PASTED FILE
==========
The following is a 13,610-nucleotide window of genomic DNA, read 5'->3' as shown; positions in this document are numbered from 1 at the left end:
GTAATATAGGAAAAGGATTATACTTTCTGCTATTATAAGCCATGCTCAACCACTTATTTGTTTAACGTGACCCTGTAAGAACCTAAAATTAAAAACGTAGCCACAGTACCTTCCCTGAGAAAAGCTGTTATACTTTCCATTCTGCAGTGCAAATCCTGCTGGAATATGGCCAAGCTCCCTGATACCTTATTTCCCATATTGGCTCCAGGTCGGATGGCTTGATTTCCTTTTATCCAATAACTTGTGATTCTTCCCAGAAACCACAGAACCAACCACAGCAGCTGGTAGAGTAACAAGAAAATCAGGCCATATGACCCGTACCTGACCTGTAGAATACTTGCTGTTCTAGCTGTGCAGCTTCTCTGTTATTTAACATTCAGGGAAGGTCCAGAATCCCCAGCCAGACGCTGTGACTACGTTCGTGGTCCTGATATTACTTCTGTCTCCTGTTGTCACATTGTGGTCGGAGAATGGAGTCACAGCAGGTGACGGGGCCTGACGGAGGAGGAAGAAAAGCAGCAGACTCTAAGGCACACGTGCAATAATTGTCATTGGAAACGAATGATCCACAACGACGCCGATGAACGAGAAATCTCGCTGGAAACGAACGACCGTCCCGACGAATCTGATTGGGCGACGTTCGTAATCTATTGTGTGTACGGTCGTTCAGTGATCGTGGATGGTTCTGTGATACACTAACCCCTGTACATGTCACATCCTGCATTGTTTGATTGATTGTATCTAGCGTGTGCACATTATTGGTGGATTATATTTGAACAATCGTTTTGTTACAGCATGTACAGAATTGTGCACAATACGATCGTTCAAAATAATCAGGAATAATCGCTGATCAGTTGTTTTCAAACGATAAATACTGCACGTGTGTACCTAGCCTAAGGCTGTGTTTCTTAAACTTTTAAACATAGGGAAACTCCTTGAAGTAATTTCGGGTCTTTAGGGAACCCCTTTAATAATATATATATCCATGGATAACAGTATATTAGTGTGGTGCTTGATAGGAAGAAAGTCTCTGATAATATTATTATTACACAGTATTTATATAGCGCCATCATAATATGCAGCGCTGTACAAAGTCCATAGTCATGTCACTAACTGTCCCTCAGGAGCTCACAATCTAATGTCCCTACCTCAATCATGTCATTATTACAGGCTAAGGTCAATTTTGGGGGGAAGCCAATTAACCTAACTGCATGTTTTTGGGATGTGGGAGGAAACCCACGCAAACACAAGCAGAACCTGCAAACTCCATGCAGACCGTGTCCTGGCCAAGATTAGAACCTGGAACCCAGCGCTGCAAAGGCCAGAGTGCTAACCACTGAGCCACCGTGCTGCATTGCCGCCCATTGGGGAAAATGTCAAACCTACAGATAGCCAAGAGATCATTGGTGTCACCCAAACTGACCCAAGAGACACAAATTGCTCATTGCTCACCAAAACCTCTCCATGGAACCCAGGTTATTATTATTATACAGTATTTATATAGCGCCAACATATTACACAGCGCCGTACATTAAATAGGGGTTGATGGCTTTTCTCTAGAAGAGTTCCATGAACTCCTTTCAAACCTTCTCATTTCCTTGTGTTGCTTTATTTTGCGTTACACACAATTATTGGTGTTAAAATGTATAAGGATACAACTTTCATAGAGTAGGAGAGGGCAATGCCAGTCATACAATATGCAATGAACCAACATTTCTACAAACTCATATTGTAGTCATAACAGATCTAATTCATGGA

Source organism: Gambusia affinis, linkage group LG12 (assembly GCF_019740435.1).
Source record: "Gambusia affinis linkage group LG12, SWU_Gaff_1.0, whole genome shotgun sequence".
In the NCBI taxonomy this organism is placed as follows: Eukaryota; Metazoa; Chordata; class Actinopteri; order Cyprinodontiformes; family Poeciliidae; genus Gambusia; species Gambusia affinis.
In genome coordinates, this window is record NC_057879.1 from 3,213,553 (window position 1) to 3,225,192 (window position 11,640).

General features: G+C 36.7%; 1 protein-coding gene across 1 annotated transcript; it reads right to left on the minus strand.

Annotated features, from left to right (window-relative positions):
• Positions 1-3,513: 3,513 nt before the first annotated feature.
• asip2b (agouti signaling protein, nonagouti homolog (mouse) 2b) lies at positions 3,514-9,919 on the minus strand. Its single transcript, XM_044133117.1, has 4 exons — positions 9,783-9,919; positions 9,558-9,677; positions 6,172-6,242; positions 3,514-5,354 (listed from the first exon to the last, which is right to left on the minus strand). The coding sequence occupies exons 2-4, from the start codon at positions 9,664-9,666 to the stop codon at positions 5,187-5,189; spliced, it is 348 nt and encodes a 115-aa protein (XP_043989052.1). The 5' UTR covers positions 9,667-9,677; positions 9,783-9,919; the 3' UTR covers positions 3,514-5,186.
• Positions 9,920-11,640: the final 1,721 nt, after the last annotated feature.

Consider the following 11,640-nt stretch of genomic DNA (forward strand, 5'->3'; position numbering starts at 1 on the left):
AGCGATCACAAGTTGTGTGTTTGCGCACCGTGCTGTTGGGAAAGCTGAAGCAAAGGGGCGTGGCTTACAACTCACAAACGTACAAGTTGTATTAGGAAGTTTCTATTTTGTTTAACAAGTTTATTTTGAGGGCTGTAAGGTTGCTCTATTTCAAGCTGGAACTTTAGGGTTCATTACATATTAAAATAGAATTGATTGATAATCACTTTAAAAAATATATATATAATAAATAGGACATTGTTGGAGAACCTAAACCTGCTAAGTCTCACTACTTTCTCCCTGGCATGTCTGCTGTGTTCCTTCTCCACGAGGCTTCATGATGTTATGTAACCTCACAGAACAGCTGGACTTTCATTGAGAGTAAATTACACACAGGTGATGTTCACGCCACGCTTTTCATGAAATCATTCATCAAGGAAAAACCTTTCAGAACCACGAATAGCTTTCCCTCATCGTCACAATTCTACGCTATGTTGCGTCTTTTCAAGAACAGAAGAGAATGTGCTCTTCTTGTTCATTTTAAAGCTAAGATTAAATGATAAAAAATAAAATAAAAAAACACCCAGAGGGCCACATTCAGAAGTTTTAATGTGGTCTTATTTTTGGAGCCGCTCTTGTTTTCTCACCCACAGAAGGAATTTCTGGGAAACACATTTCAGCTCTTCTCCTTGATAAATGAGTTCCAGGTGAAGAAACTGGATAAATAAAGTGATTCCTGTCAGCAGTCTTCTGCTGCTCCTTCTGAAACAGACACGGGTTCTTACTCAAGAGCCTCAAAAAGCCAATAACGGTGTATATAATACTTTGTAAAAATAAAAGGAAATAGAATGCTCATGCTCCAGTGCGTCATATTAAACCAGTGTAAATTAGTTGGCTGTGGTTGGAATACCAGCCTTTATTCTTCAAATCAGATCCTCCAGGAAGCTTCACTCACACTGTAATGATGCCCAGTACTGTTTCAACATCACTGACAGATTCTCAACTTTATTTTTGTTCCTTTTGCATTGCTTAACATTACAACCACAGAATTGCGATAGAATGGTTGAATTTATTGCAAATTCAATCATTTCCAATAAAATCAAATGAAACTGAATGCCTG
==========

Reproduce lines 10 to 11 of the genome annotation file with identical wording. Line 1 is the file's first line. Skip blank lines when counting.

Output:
• asip2b (agouti signaling protein, nonagouti homolog (mouse) 2b) lies at positions 3,514-9,919 on the minus strand. Its single transcript, XM_044133117.1, has 4 exons — positions 9,783-9,919; positions 9,558-9,677; positions 6,172-6,242; positions 3,514-5,354 (listed from the first exon to the last, which is right to left on the minus strand). The coding sequence occupies exons 2-4, from the start codon at positions 9,664-9,666 to the stop codon at positions 5,187-5,189; spliced, it is 348 nt and encodes a 115-aa protein (XP_043989052.1). The 5' UTR covers positions 9,667-9,677; positions 9,783-9,919; the 3' UTR covers positions 3,514-5,186.
• Positions 9,920-11,640: the final 1,721 nt, after the last annotated feature.